Quantitative Momentum Research: Intermediate-Term Momentum

/Quantitative Momentum Research: Intermediate-Term Momentum

Quantitative Momentum Research: Intermediate-Term Momentum

By | 2017-08-18T16:58:26+00:00 January 6th, 2015|Momentum Investing Research|2 Comments

Return to Buying Winners and Selling Losers: Implications for Stock Market Efficiency

Abstract:

This paper documents that strategies that buy stocks that have performed well in the past and sell stocks that have performed poorly in the past generate significant positive returns over three- to twelve-month holding periods. The authors find that the profitability of these strategies are not due to their systematic risk or to delay ed stock price reactions to common factors. However, part of the abnormal returns generated in the first year after portfolio formation dissipates in the following two years. A similar pattern of returns around the earnings announcements of past winners and losers is also documented.

Core Idea:

The ground-breaking work of Jegadeesh and Titman (1993) attracted academic attention to “Momentum”, or “Relative Strength” strategies. You might want add this paper to your “must-read list” if you are a fan of Momentum.

The authors demonstrate that a “Momentum” strategy (buying past “winners” and selling past “losers”, zero-cost portfolio) performs well for an intermediate-term horizon (3-12 months). They test this effect by constructing J-month/K-month strategies: select stocks based on past J months’ returns and hold the position for K months (J=3,6,9,12; K=3,6,9,12). In total they test 16 strategies.

Their main findings are:

  1. Selecting stocks based on past 12 months performance and holding the position for 3 months (12-month/3-month strategy, with one week lag) is the most successful strategy.
  2. The momentum premiums are not permanent, and they start experiencing negative abnormal returns around 12 months after the formation date, and dissipate within 2 years. These results suggest a long-term reversal.
  3. Seasonal effect and Earning announcement effect also found.
    • Seasonal Effect: Momentum strategies experience negative returns in January, but achieve positive abnormal returns in other months. What’s more, momentum is weak in August but works particularly good in April, November, and December.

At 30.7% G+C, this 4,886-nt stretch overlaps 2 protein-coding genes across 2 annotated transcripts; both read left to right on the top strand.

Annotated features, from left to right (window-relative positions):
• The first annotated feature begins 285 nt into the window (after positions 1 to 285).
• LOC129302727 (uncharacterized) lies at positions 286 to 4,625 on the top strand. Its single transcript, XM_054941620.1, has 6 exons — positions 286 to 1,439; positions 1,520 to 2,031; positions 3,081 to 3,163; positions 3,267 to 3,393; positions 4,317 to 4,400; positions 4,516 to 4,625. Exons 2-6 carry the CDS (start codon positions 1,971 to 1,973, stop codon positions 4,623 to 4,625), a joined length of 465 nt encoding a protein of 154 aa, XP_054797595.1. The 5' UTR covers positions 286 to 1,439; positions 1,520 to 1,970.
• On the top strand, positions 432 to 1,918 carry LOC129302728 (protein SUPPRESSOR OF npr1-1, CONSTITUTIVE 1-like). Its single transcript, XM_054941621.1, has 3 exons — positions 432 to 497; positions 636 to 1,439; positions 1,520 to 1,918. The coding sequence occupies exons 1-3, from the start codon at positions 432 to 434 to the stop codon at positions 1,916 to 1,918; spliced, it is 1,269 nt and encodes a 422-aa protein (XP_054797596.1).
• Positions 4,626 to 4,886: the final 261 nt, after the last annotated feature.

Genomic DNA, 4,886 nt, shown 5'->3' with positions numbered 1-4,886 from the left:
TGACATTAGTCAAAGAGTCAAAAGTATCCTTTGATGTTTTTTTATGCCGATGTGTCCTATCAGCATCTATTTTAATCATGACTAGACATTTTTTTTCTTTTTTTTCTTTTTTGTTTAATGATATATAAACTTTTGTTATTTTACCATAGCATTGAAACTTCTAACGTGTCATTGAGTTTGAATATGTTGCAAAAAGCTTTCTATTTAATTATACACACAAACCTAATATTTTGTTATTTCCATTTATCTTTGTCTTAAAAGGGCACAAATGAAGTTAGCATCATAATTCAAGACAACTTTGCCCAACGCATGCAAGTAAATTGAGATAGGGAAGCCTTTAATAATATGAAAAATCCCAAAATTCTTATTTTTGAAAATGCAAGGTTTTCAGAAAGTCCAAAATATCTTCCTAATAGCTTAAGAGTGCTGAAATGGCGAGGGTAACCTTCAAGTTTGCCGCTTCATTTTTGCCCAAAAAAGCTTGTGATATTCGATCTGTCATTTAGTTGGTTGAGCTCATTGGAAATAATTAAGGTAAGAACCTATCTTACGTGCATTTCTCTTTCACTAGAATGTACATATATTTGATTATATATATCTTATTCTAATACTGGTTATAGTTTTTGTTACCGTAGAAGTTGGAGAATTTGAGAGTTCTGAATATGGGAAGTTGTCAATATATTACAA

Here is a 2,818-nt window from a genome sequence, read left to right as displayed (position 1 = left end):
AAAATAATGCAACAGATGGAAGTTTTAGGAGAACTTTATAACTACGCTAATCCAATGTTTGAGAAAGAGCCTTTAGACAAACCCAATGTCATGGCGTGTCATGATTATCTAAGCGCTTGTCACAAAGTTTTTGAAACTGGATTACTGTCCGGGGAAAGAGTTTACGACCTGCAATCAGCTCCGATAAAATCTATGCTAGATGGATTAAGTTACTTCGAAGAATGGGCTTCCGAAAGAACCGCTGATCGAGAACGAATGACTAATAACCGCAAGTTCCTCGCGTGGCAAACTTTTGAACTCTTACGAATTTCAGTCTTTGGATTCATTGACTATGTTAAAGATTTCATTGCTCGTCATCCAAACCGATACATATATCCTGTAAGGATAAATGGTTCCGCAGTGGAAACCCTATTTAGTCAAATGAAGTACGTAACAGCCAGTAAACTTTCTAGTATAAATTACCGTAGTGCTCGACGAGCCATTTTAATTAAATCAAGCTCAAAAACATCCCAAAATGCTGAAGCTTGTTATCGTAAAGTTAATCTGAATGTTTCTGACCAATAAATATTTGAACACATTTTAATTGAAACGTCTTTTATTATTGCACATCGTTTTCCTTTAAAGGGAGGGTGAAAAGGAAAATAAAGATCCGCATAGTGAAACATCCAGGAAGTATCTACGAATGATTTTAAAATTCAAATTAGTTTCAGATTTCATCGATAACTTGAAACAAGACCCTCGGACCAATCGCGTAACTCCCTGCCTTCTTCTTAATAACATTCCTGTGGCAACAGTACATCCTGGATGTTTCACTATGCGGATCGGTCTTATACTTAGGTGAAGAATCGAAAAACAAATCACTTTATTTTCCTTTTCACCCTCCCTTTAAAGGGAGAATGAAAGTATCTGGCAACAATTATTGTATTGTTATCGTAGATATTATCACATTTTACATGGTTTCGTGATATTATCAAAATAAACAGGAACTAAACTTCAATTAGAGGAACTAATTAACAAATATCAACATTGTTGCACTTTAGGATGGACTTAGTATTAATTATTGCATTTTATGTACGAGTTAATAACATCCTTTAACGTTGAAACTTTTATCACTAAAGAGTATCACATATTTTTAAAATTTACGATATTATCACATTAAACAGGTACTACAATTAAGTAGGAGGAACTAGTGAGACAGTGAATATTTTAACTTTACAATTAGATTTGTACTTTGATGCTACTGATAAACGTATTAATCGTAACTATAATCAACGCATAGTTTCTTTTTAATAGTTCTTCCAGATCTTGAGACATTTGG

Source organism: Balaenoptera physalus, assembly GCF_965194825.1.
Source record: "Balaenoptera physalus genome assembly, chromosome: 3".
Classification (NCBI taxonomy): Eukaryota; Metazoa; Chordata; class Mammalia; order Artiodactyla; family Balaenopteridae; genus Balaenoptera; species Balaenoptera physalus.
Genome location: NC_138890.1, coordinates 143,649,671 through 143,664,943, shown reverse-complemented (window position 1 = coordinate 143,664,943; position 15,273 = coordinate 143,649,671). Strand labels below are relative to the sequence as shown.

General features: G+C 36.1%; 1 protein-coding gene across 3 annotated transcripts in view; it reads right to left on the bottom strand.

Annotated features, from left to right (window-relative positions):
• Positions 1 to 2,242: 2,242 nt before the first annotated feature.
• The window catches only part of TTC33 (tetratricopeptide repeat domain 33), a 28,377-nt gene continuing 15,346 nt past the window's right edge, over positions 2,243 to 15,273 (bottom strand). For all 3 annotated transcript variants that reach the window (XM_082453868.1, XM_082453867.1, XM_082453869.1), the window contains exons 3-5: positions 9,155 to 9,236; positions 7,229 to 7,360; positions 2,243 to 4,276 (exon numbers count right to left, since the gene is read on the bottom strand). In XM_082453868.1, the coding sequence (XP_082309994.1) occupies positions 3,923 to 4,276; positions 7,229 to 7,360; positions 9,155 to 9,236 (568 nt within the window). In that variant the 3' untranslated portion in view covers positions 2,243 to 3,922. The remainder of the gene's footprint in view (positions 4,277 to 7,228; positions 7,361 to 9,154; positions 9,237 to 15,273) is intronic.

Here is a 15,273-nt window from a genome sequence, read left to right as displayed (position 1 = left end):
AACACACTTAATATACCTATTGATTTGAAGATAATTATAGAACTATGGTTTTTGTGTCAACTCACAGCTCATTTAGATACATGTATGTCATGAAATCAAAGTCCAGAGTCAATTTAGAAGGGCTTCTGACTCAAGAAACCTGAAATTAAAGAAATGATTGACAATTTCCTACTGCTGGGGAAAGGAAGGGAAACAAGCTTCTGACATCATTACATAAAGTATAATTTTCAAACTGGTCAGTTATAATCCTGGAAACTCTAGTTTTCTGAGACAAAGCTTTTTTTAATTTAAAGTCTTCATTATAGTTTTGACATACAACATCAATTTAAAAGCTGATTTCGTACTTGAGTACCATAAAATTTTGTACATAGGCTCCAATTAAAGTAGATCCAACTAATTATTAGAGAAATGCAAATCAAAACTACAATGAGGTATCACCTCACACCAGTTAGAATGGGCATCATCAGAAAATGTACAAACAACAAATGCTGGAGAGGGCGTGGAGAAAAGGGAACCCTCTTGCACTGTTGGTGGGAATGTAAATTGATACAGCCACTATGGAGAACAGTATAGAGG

• Earning Announcement Effect: For the first 7 months after formation, past winners yield consistently higher returns around earnings announcements than do past losers. But in the following 13 months, past losers perform better.
  4. Profitability of these strategies are not due to their systematic risk or to lead-lag effects, but rather due to delayed price reactions to firm-specific information.
    • Market underreacts to information about the short-term prospects (such as earning announcement) of firms but overreacts to information about the long-term prospects.
2014-11-13 12_08_20-Momentum academic Research recap_V01.pptx - Microsoft PowerPoint (Product Activa

The results are hypothetical results and are NOT an indicator of future results and do NOT represent returns that any investor actually attained. Indexes are unmanaged, do not reflect management or trading fees, and one cannot invest directly in an index. Additional information regarding the construction of these results is available upon request.

Click here to read our previous post:

Recommending the Trend: a Behavioral Basis for Momentum Strategies


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About the Author:

Jack Vogel
Jack Vogel, Ph.D., conducts research in empirical asset pricing and behavioral finance, and is a co-author of DIY FINANCIAL ADVISOR: A Simple Solution to Build and Protect Your Wealth. His dissertation investigates how behavioral biases affect the value anomaly. His academic background includes experience as an instructor and research assistant at Drexel University in both the Finance and Mathematics departments, as well as a Finance instructor at Villanova University. Dr. Vogel is currently a Managing Member of Alpha Architect, LLC, an SEC-Registered Investment Advisor, where he heads the research department and serves as the Chief Financial Officer. He has a PhD in Finance and a MS in Mathematics from Drexel University, and graduated summa cum laude with a BS in Mathematics and Education from The University of Scranton.
  • Michael Milburn

    Thanks for the link. I sold a few of momentum holdings in late December because of the expected January effect. I wasn’t aware of the April effect, and Nov/Dec effect though. April really stands out – t of 7.39.

    The paper mentions (about April) a conjecture: “The large (3.33%) and consistently positive April returns may be related to the fact that corporations must transfer money to their pension funds prior to April 15 if the funds are to qualify for a tax deduction in the previous year. If these pension fund assets are primarily invested by portfolio managers who follow relative strength rules, then the winners portfolio may benefit from additional price pressure in this month.”

    It doesn’t seem obvious to me that pension money would necessarily be invested in momentum stocks. Are there any other hypotheses behind the strong April effect (and to a lesser degree Nov/Dec which are attributed to window dressing/selling of losers at year end – I guess this implies tax loss selling)?

  • Jack Vogel, PhD

    Here is a link to another paper on the seasonality of momentum returns:

    http://papers.ssrn.com/sol3/papers.cfm?abstract_id=980678

    This paper (using a different time period for returns) finds no large effect in April, but does find large returns in quarter-ending months (window dressing is the paper’s explanation).

    I hope that helps.